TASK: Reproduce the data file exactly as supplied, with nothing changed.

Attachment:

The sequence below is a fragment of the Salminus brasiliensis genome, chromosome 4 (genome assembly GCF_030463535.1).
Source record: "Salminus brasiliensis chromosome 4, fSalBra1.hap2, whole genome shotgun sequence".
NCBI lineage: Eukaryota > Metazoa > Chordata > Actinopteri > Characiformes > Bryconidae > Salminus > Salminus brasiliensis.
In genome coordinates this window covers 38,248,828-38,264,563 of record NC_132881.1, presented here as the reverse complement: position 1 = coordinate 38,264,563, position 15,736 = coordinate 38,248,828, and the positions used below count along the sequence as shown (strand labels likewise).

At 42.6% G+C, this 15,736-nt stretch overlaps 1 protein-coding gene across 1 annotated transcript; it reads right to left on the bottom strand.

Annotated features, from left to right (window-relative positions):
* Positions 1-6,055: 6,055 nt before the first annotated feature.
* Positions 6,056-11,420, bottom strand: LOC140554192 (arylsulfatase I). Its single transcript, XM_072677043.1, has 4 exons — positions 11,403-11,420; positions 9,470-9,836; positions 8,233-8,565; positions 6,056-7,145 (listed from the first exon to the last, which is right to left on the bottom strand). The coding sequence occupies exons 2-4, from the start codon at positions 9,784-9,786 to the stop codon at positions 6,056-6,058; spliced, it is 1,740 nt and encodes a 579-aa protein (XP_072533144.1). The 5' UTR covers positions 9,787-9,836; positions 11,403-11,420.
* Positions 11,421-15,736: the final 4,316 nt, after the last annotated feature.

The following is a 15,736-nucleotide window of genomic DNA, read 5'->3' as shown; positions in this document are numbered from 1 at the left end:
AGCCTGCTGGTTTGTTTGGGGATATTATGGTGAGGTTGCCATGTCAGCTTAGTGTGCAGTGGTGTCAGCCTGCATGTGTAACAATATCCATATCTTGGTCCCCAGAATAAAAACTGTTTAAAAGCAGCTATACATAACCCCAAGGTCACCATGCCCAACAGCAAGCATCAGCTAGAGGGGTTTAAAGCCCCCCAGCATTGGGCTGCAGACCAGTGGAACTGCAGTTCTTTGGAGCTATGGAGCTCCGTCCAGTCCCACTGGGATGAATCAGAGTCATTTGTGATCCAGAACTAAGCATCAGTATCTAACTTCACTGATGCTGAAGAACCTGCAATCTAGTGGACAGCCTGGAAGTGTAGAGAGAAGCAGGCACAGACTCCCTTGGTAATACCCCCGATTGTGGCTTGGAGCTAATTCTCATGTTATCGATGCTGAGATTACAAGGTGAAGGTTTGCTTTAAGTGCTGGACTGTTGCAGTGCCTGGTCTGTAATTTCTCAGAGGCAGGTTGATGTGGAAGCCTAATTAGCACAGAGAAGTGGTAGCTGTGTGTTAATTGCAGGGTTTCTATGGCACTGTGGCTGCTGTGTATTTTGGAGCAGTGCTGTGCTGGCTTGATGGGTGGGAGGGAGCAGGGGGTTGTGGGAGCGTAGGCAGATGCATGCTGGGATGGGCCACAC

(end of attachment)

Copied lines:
The sequence below is a fragment of the Salminus brasiliensis genome, chromosome 4 (genome assembly GCF_030463535.1).
Source record: "Salminus brasiliensis chromosome 4, fSalBra1.hap2, whole genome shotgun sequence".
NCBI lineage: Eukaryota > Metazoa > Chordata > Actinopteri > Characiformes > Bryconidae > Salminus > Salminus brasiliensis.
In genome coordinates this window covers 38,248,828-38,264,563 of record NC_132881.1, presented here as the reverse complement: position 1 = coordinate 38,264,563, position 15,736 = coordinate 38,248,828, and the positions used below count along the sequence as shown (strand labels likewise).

At 42.6% G+C, this 15,736-nt stretch overlaps 1 protein-coding gene across 1 annotated transcript; it reads right to left on the bottom strand.

Annotated features, from left to right (window-relative positions):
* Positions 1-6,055: 6,055 nt before the first annotated feature.
* Positions 6,056-11,420, bottom strand: LOC140554192 (arylsulfatase I). Its single transcript, XM_072677043.1, has 4 exons — positions 11,403-11,420; positions 9,470-9,836; positions 8,233-8,565; positions 6,056-7,145 (listed from the first exon to the last, which is right to left on the bottom strand). The coding sequence occupies exons 2-4, from the start codon at positions 9,784-9,786 to the stop codon at positions 6,056-6,058; spliced, it is 1,740 nt and encodes a 579-aa protein (XP_072533144.1). The 5' UTR covers positions 9,787-9,836; positions 11,403-11,420.
* Positions 11,421-15,736: the final 4,316 nt, after the last annotated feature.

The following is a 15,736-nucleotide window of genomic DNA, read 5'->3' as shown; positions in this document are numbered from 1 at the left end:
AGCCTGCTGGTTTGTTTGGGGATATTATGGTGAGGTTGCCATGTCAGCTTAGTGTGCAGTGGTGTCAGCCTGCATGTGTAACAATATCCATATCTTGGTCCCCAGAATAAAAACTGTTTAAAAGCAGCTATACATAACCCCAAGGTCACCATGCCCAACAGCAAGCATCAGCTAGAGGGGTTTAAAGCCCCCCAGCATTGGGCTGCAGACCAGTGGAACTGCAGTTCTTTGGAGCTATGGAGCTCCGTCCAGTCCCACTGGGATGAATCAGAGTCATTTGTGATCCAGAACTAAGCATCAGTATCTAACTTCACTGATGCTGAAGAACCTGCAATCTAGTGGACAGCCTGGAAGTGTAGAGAGAAGCAGGCACAGACTCCCTTGGTAATACCCCCGATTGTGGCTTGGAGCTAATTCTCATGTTATCGATGCTGAGATTACAAGGTGAAGGTTTGCTTTAAGTGCTGGACTGTTGCAGTGCCTGGTCTGTAATTTCTCAGAGGCAGGTTGATGTGGAAGCCTAATTAGCACAGAGAAGTGGTAGCTGTGTGTTAATTGCAGGGTTTCTATGGCACTGTGGCTGCTGTGTATTTTGGAGCAGTGCTGTGCTGGCTTGATGGGTGGGAGGGAGCAGGGGGTTGTGGGAGCGTAGGCAGATGCATGCTGGGATGGGCCACAC